So far, I’ve enjoyed every book I’ve read as part of my queer book club. They’re all great stories about interesting people, trailblazing and honest and just great writers and characters. Self-consciousness aside, being in this book club has enabled me to read more widely than I have before, given me a vehicle for motivation, great recommendations, and encouraged me to challenge my reading in a way that I might not have otherwise had the energy to this year. So yeah, it’s been a great seven months, and I’m looking forward to the last three.

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What I really wanted to say with this post was that you may notice a new queer book club tag floating around. I think it’s important to branch out in one’s reading, to pick up books you might not have otherwise. I certainly wouldn’t have picked up any of the tagged books without the prompting of the book club. So if you’re looking for something a little different, but essentially the same, click on the queer book club tag and see how you go from there.

TBR: Books I’ve Bought in 2015

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At the beginning of the year, I made a handful of reading resolutions, and I thought take some time now, as I’m getting back into blogging, to check up on them and see how I’m going (hint: it’s not good).

One of those resolutions was to read every book that I bought. So far, I’m hitting about 50% – 9 read, 10 unread. Personally, I’m actually pretty impressed with that result. I’ve been making a point of only buying one or two books at a time, and only when I actually intend to read them. So far, so good. Problem is, I never read as fast as I think I’m going to, and sometimes I skip books on my TBR just to keep things trucking along.

So here’s a list of the books that I’ve bought so far this year; the ones that I’ve read, and the ones that I haven’t yet.

The Letters of Napoleon to Josephine

I bought this one at a secondhand bookstore in Clunes, during the Clunes Booktown Book Festival. I originally planned to read it chronologically, cover to cover – but my faourite thing to do is to pick it up and read a random letter or two when I’m feeling the need for a little love in my life.

Romantic Poets (The Viking Portable Library)
Selected Poems of Pablo Neruda

I like poetry. I like seeing poetry books on my shelves, I like flicking through them and reading the odd poem here or there – but I’m not a die-hard poetry fan. Last year, when I organised my bookshelves into read and unread, all my poetry books went on the read shelf. Reading them is an ongoing process, and I doubt I’ll ever be finished with it.

Throne of Glass, by Sarah J Maas

Keep an eye out for a review of this one. It’s kinda fantastic, and just like the fantasy novels I used to read as a teenager – political drama, a kickass young woman at the centre, castles and swordfights and morally ambivalent monarchs. Ugh. So good.

Real Man Adventures

This was a Queer Book Club book (more on that later). It remains unread, as I couldn’t make that month’s meeting and had too much else on to read the book anyway. I do look forward to reading it though; it sounds really good, properly satirical and judging of the way we construct masculinity in our culture.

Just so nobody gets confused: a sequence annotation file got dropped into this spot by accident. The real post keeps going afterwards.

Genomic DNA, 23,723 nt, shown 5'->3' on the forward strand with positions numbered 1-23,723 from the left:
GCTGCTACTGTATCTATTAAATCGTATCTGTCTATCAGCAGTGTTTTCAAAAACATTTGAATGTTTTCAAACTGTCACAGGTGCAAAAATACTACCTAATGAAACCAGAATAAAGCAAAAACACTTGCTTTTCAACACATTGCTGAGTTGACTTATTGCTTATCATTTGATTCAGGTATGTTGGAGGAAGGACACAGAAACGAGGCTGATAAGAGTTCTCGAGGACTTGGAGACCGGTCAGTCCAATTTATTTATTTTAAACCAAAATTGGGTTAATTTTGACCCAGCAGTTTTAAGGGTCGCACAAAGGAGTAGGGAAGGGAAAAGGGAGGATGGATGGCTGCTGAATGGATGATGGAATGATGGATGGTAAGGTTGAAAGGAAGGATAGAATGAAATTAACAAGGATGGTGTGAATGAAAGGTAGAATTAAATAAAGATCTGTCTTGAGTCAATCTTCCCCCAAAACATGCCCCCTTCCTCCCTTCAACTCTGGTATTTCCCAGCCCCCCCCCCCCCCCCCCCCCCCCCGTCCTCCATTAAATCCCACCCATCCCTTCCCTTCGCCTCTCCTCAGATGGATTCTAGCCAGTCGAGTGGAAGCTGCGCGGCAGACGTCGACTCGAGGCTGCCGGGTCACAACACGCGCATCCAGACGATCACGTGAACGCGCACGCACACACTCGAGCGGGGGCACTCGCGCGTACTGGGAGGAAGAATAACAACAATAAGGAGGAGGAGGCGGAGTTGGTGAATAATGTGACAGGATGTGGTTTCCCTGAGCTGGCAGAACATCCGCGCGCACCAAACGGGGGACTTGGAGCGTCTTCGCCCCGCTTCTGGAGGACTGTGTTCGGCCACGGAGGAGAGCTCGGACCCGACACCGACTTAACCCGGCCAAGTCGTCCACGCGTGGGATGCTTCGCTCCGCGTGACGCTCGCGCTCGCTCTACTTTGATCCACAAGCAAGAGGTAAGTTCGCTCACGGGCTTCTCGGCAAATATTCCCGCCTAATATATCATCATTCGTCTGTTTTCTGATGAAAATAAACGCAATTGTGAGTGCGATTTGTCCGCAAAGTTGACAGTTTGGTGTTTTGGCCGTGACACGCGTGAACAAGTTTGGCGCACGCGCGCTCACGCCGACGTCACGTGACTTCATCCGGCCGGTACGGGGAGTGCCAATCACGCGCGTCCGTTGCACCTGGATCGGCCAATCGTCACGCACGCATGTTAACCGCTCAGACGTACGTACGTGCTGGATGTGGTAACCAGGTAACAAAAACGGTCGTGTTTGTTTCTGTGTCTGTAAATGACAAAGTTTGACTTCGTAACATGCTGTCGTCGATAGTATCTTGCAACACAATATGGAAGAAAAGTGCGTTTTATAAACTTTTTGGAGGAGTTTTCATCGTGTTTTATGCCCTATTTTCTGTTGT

A Heartbreaking Work of Staggering Genius by Dave Eggers

I tried and I tried, and I really wanted to like Dave Eggers, but I just couldn’t manage AHWOSG. For sure, it was beautiful, and heartbreaking in that it was layered and realistic and very twenty-something. The narcissism, the ambition, the too-cool-for-school factor were all there. Maybe I don’t like my writing that candid, still being in my twenties myself; or maybe I just didn’t connect with the characters as much as I hoped I would. Either way, I got a little over halfway before I had to put this down. It’s still sitting on my bookcase, pouting at me.

How to be Both by Ali Smith

Another Queer Book Club book. I really liked this one, once I had it finished. Keep an eye out for my review.

Bad Behaviour by Rebecca Starford

I loved this book. Check out my review here.

Trigger Warning by Neil Gaiman

Another collection of short stories to pick up and put down at random. I really wanted to read this one the whole way through – I love Gaiman’s writing, and his short stories never seem to be hit-or-miss the way his novels are. That month, however, was not a good reading month for me. I read two or three of the stories, and now it waits patiently on my bookcase for me to read the rest.

Werewolves and Shapeshifters, edited by John Skipp

I’m a bit of a sucker for werewolf stories, so when I saw this on the $10 table at the Clunes Booktown Book Festival I couldn’t resist. In my defence, the collection includes short stories by Neil Gaiman, George RR Martin, Chuck Palahnuik, Charlaine Harris, and Angela Carter – and they’re just the writers on the cover! I have to admit though, this one stays firmly in the unread category.

The Luck Uglies, by Paul Durham

Another $10 impulse buy, this time from Big W when I was in there looking for The Scorch Trials. Explores the idea that the so-called ‘dregs’ of society – the crooks, the homeless, and so on – aren’t as useless as they seem. Still unread.

Heat and Light by Ellen van Neerven

July’s Queer Book Club book is another collection of short stories. I didn’t manage to read them – too many assignments! – but I’m looking forward to it. I’m planning to review it when I’m done.